Want to be sold on using SVN or something like it

Discussion in 'Programming & Software Development' started by bojo, Sep 25, 2008.

  1. bojo

    bojo Member

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    Links to shit describing it welcome.

    I've started helping a friend with creating a custom gametype for a game. (really just editing/tweaking existing scripts, to match what he thinks it should do).

    However i can see big problems coming along, becuase he is editing the main scripts at the moment, while i'm mainly inserting new content/classes etc. That would be fine, but everynow and then i need to edit the main one, to add in the content i've added.

    To simplify it, we might be manipulating the same file.

    I think this is what SVN is good for?, i've never really programmed in a group (not for non-uni projects anyway).

    Just really wondering if this is what i'm looking for, or if i should still be just emailing him and getting him to cut in my changes.

    Cheers guys
     
  2. glasnt

    glasnt Member

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  3. AusKWiKsAnD

    AusKWiKsAnD Member

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    Defiintely SVN. Piss easy to setup, and you'll never lose anything (and I mean anything) again.
     
  4. ACodingFettish

    ACodingFettish Member

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    I recently asked a question about version control here:
    http://forums.overclockers.com.au/showthread.php?t=712222

    and now I'm sold on SVN, I've set it up on an apache web server, and have made a script that runs when someone commits changes to copy the changes to my IIS directory.

    It's great, was easy to setup and works well. You can do heaps of cool stuff with the commit scripts, like email the changes in files to members of the group etc

    Definately have a play with TortoiseSVN :thumbup:
     
  5. Bradzac

    Bradzac Member

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  6. Semi-Evolved

    Semi-Evolved Member

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    Source control's definitely the way to go for your situation. TortoiseSVN is definitely the ideal tool to be using on Windows; it's a clean, simple implementation that exposes its functionality through an Explorer extension. If you're working in Visual Studio, VisualSVN might be worth shelling out for (it's an extension that lets Tortoise be used through VS), but to be honest I wouldn't bother on a small project like that; it's not much harder to just use TortoiseSVN through Explorer.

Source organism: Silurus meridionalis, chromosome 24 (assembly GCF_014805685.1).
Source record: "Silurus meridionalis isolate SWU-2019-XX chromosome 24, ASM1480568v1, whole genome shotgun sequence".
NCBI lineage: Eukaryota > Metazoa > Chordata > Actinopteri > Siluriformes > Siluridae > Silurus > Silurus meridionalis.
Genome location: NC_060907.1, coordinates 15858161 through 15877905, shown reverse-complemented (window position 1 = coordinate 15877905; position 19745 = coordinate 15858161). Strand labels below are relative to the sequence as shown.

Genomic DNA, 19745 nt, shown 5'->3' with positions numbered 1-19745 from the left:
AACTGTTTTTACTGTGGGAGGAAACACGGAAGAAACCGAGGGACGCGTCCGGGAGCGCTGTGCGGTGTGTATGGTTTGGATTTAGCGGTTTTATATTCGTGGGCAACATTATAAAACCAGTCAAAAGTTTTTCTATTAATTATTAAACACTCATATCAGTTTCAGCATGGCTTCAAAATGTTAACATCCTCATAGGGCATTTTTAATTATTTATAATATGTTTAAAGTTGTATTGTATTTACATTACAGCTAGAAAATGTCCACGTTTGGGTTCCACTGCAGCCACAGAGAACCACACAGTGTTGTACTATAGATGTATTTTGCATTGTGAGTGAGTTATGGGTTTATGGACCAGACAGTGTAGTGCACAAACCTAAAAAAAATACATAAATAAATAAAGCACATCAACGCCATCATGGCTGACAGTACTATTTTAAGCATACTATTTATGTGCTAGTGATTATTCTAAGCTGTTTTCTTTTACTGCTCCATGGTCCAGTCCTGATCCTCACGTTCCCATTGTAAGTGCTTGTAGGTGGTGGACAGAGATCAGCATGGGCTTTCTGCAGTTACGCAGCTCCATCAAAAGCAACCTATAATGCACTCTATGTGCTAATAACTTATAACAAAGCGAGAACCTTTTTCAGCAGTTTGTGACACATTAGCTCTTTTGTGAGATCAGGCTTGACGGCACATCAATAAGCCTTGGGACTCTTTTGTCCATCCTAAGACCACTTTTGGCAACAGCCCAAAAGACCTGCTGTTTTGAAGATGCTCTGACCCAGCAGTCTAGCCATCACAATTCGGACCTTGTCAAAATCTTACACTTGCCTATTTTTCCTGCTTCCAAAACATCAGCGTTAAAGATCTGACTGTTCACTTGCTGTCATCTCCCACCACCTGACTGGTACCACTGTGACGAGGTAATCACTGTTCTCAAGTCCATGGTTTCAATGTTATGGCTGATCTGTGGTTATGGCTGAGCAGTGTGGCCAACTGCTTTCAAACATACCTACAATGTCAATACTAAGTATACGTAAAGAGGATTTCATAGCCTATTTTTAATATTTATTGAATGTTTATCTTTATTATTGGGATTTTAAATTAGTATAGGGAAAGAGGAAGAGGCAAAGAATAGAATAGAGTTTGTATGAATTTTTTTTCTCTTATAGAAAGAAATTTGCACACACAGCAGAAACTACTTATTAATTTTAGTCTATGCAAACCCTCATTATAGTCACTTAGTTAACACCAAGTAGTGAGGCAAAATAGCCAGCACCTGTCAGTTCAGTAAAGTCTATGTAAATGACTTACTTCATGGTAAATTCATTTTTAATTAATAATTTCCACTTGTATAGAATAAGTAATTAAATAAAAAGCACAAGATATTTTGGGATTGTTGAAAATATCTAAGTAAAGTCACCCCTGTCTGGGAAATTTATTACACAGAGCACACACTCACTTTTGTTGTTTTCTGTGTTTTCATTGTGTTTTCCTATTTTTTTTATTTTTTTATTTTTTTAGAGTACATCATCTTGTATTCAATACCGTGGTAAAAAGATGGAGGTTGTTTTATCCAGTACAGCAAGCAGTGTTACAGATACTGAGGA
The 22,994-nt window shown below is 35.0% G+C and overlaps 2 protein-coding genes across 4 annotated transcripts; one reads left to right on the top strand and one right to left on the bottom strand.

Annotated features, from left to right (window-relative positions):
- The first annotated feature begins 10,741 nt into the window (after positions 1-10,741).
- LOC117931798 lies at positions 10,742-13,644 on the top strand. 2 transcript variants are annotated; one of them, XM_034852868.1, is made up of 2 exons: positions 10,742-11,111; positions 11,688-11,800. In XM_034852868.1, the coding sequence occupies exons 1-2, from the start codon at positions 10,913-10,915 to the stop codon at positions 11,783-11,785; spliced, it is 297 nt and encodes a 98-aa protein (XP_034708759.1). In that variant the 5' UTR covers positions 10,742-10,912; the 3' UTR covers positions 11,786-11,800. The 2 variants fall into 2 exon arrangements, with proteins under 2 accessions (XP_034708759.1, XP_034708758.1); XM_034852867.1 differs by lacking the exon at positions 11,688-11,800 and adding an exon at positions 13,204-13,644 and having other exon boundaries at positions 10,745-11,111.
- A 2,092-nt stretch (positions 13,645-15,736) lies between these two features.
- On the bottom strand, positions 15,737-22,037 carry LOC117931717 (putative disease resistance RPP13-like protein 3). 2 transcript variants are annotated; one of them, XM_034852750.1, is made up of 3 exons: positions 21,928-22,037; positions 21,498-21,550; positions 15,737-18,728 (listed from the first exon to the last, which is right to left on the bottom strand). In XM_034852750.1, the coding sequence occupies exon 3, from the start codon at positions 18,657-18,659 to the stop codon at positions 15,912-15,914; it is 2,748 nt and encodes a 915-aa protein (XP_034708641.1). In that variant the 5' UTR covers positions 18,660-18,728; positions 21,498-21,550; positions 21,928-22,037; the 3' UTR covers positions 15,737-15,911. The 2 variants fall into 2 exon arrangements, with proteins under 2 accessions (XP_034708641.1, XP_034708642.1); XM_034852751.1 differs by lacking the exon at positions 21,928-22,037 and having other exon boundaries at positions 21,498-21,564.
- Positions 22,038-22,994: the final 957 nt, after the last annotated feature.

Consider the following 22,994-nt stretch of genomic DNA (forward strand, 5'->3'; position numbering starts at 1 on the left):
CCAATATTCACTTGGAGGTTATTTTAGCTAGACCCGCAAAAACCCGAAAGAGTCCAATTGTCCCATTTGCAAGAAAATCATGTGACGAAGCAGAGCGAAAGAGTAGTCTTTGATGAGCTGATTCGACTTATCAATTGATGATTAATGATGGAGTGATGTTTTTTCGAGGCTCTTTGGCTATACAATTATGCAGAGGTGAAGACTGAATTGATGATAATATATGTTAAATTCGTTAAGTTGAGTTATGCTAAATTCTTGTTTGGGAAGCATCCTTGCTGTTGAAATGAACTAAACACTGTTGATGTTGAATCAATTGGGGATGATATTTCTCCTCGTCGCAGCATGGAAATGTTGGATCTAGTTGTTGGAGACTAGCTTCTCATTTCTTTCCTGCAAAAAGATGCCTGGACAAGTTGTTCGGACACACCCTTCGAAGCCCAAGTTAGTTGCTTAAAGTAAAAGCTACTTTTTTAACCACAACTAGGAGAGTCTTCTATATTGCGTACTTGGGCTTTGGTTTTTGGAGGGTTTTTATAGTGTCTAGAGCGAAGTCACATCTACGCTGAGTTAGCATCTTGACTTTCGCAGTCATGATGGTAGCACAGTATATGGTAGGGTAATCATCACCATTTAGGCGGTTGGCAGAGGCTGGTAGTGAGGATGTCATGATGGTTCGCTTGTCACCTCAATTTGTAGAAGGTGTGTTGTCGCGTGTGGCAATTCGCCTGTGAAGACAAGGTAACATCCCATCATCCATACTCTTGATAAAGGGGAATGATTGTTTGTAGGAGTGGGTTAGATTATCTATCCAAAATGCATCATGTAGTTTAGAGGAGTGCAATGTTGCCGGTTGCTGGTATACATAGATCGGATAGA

7. Jay

    Jay Member

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  8. Bradzac

    Bradzac Member

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    I was referring to VisualSVN Server. So much easier to set up and it's free. Then use tortoisesvn and AnkhSvn for VS integration.

    Great set of tools and not paying a cent.
     
  9. ACodingFettish

    ACodingFettish Member

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    ahh, didnt realise you were talking about the server in the last thread, just looked at it, thought nup not paying for it, tortoise is good and continued.. now it makes sense. So it replaces the apache version?
     
  10. Bradzac

    Bradzac Member

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    I don't think it replaces the apache version, as it uses the apache libraries but it just removes the need to install/set up apache and all the fucking around, it's what a package should be.